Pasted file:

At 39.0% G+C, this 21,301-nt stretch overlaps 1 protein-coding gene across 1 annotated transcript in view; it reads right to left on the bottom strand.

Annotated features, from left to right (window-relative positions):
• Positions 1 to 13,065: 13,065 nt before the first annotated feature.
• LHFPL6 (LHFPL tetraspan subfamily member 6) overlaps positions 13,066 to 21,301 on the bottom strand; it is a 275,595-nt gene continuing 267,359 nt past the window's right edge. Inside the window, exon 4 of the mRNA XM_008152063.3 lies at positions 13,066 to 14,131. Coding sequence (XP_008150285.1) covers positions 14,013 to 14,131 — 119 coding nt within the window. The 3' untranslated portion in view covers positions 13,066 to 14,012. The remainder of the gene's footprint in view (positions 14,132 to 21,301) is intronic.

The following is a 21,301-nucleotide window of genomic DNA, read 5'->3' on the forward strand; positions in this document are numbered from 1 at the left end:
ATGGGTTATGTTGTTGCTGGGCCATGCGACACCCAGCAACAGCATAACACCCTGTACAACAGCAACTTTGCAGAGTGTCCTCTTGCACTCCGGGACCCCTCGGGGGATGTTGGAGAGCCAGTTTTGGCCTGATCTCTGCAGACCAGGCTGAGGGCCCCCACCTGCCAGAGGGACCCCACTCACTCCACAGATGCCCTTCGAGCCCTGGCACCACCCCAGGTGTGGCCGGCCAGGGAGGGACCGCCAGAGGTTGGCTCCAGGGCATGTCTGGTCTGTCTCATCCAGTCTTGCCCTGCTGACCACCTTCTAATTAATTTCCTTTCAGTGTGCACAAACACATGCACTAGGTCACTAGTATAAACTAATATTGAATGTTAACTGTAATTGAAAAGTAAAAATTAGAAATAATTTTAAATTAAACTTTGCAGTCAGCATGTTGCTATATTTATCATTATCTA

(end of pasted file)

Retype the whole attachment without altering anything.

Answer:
At 39.0% G+C, this 21,301-nt stretch overlaps 1 protein-coding gene across 1 annotated transcript in view; it reads right to left on the bottom strand.

Annotated features, from left to right (window-relative positions):
• Positions 1 to 13,065: 13,065 nt before the first annotated feature.
• LHFPL6 (LHFPL tetraspan subfamily member 6) overlaps positions 13,066 to 21,301 on the bottom strand; it is a 275,595-nt gene continuing 267,359 nt past the window's right edge. Inside the window, exon 4 of the mRNA XM_008152063.3 lies at positions 13,066 to 14,131. Coding sequence (XP_008150285.1) covers positions 14,013 to 14,131 — 119 coding nt within the window. The 3' untranslated portion in view covers positions 13,066 to 14,012. The remainder of the gene's footprint in view (positions 14,132 to 21,301) is intronic.

The following is a 21,301-nucleotide window of genomic DNA, read 5'->3' on the forward strand; positions in this document are numbered from 1 at the left end:
ATGGGTTATGTTGTTGCTGGGCCATGCGACACCCAGCAACAGCATAACACCCTGTACAACAGCAACTTTGCAGAGTGTCCTCTTGCACTCCGGGACCCCTCGGGGGATGTTGGAGAGCCAGTTTTGGCCTGATCTCTGCAGACCAGGCTGAGGGCCCCCACCTGCCAGAGGGACCCCACTCACTCCACAGATGCCCTTCGAGCCCTGGCACCACCCCAGGTGTGGCCGGCCAGGGAGGGACCGCCAGAGGTTGGCTCCAGGGCATGTCTGGTCTGTCTCATCCAGTCTTGCCCTGCTGACCACCTTCTAATTAATTTCCTTTCAGTGTGCACAAACACATGCACTAGGTCACTAGTATAAACTAATATTGAATGTTAACTGTAATTGAAAAGTAAAAATTAGAAATAATTTTAAATTAAACTTTGCAGTCAGCATGTTGCTATATTTATCATTATCTA